A bill seeking the establishment of an Armed Forces Service Commission on Wednesday were sponsor by Eyinnaya Abaribe caused a rumpus in the Senate that forced its to step it down.
The proposal titled “A bill for an Act to give effect to Section 219 of the 1999 Constitution of the Federal Republic of Nigeria to provide for the establishment of the Armed Forces Service Commission and for other related matters, 2021” had recently passed first reading.
Shortly after the debate for the second reading commenced on Wednesday, a battle of wits between the opposition Peoples Democratic Party senators and their majority All Progressives Congress (APC) counterparts ensued.
While supporters of the bill argued that it was merely to give effect to a constitutional provision for the National Assembly to create the Armed Forces Service Commission, APC Senators said the proposal was meant to whittling down the powers of the President.
APC Senators like Deputy Senate President, Ovie Omo-Agege, Abdullahi Adamu, Adamu Aliero and Mohammed Bulkachuwa kicked against the bill, while their PDP counterparts like Emmanuel Bwacha, Chukwuka Utazi and James Manager supported it.
The disagreement arose when Senate President Ahmad Lawan put the bill to a voice vote and ruled that the “nays” had the day, meaning that the proposal cannot be read a second time.
Abaribe and others in support of the bill however kicked against the ruling and called for a division of the Senate to allow for transparent voting.
But his suggestion was interpreted by many APC senators as challenging the Senate President’s ruling on the matter.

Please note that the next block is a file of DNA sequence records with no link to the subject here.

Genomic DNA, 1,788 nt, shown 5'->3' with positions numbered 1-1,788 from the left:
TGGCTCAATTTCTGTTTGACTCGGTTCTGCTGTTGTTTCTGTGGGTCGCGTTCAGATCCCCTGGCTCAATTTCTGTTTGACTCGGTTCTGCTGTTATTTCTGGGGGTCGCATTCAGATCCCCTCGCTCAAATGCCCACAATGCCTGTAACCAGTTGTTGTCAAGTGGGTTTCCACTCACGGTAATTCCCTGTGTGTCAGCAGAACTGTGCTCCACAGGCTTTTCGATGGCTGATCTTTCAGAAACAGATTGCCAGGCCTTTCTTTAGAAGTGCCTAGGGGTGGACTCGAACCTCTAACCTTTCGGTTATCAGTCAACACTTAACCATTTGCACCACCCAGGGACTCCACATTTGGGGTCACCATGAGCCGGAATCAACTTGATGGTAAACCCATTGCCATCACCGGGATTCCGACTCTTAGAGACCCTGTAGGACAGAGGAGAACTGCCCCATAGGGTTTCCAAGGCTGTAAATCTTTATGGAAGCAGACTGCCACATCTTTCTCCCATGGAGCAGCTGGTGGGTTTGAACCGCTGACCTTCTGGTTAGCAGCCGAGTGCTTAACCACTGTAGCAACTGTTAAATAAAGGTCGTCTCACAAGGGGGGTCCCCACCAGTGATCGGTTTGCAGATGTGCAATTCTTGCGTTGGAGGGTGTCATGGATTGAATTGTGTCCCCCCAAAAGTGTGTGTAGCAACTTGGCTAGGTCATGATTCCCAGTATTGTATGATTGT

The development led to a near commotion before the Senate President announced that the chamber will go into an emergency closed-door session.
After the session which lasted about 25 minutes, Lawan said the Senate had “appealed” to Abaribe to withdraw his motion to invoke Order 73 of the Senate Standing Rules which would have made Senators to take a stand whether in support or against the bill in the open.
He however said there was still an opportunity for Abaribe, who is the Senate Minority Leader, to represent the bill after due consultations with his colleagues.
Lawan said: “Before we went into a closed session, the Minority Leader raised a point of order (Order 73) and there were interventions from our colleagues on the need for the order to be withdrawn. That was why I didn’t make any ruling on the order raised by the Minority Leader.
“Having gone into the closed session we have reviewed various things – national interest- and the need for this Senate to continue working in a very bi-partisan manner regardless of our ethnic or regional dispositions.
“We have appealed to the Minority Leader to withdraw the Standing Order 73 and of course the Minority Leader or indeed any distinguished senator here will have the opportunity to look into that Bill again in the future.
“Minority Leader, on behalf of all of us, I am appealing to you that please let’s withdraw Order 73 so that the business of the Senate will continue and then if it is your wish to represent the Bill, you may do so.
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